Seaport Taxi plans to resume water shuttle service between Fells Point and Fort McHenry today, 10 weeks after a storm triggered a fatal accident on that route.
"We are pleased that the Fort McHenry destination is again part of the valuable service we offer to our citizens and visitors," said James Piper Bond, president of the Living Classrooms Foundation, which owns Seaport Taxi.
Seaport Taxi had not run the route since March 6, when a storm - packing gusts exceeding 50 mph - capsized the Lady D as it carried 23 tourists toward Fells Point. Five people died in the frigid waters, including a 6-year-old boy.
On Tuesday, three survivors of the tragedy filed a $17 million lawsuit in Baltimore Circuit Court, alleging that the owner and operator of the boat were negligent in running the vessel in threatening waters.
Spokespeople for Living Classrooms said that nature, not the nonprofit organization, should be blamed in the accident.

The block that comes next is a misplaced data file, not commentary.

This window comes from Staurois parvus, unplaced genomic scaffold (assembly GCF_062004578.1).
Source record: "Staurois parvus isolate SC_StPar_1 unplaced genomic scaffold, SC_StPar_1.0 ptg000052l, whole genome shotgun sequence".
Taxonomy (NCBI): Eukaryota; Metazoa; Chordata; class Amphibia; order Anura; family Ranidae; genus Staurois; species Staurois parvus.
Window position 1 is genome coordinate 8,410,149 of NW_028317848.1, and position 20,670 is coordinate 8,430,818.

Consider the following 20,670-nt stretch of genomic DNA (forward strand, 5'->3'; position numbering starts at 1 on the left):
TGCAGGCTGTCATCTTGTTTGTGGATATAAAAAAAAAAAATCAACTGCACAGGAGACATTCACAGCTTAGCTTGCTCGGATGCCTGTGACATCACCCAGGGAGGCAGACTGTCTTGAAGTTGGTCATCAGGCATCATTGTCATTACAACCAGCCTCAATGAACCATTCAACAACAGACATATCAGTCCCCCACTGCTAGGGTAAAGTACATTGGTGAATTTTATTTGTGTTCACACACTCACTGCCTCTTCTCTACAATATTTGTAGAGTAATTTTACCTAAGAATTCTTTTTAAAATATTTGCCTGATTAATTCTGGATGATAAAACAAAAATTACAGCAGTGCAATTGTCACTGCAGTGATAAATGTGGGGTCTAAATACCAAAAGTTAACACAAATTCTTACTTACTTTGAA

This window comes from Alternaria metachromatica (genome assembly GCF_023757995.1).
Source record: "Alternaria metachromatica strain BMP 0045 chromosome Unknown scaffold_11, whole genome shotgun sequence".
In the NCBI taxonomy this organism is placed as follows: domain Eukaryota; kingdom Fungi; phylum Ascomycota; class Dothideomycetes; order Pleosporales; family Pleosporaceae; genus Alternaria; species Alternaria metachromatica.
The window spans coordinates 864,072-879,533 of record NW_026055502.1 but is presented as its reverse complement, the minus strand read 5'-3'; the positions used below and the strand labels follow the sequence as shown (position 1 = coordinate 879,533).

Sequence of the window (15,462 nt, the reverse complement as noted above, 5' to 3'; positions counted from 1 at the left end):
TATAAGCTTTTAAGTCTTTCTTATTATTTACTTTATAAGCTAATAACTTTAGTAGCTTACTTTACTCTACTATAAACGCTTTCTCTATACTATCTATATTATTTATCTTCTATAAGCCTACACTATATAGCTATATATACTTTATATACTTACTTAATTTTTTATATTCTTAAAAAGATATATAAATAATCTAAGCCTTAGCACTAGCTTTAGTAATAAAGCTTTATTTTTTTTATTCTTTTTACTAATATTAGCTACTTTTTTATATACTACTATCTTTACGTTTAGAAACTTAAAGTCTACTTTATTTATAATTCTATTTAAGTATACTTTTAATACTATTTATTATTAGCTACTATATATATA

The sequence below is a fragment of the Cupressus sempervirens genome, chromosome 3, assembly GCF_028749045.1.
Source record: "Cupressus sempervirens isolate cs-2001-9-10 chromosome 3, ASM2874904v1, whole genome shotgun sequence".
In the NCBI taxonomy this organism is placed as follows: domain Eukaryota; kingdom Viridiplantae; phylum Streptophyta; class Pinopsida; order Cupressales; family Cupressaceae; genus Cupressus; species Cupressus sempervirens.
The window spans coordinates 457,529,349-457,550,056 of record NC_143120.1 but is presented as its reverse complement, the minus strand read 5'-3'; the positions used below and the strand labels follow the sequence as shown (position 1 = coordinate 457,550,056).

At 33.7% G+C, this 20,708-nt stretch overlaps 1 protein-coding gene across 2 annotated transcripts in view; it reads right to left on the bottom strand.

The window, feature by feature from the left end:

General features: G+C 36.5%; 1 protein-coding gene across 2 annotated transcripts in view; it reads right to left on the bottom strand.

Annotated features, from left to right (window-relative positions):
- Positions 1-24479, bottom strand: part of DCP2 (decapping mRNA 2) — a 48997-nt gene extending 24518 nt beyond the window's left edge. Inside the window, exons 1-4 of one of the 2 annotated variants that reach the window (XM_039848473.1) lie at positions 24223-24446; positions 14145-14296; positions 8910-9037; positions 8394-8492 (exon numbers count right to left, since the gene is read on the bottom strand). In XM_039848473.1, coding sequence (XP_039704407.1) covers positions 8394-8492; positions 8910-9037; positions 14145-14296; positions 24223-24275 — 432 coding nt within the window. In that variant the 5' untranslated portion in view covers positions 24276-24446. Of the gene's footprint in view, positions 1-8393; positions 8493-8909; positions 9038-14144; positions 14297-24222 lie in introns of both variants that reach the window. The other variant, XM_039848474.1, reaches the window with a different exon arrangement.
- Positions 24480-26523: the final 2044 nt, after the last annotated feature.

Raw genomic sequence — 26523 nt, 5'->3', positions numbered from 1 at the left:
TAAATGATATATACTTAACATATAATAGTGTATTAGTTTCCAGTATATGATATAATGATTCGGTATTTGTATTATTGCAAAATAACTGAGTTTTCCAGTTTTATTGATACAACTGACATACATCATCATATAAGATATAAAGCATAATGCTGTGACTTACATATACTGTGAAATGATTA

When service to Fort McHenry resumes today, passengers will climb aboard a larger boat - the Duffy - which carries up to 49 people. The Lady D had a capacity of 25.
The Duffy is 45 feet long and 12 feet wide. The Lady D, which was badly damaged and will not be salvaged, was 36 feet by 8 feet.
The move to a larger boat had nothing to do with a need for added stability, Bond said, explaining that the foundation simply wanted to accommodate heavy customer demand.
Seaport Taxi, which operates nine boats around the Inner Harbor, suspended all operations after the accident. On March 17, it resumed business, except for the Fort McHenry route.
Since the accident, the U.S. Coast Guard has reduced the capacity allowed on most of the Seaport Taxi boats and asked the foundation to move the pontoons on two of the vessels farther apart for stability. The Duffy did not require any structural changes, Bond said.
The foundation has also equipped all its vessels with weather radios tuned to the National Oceanic and Atmospheric Administration's broadcast.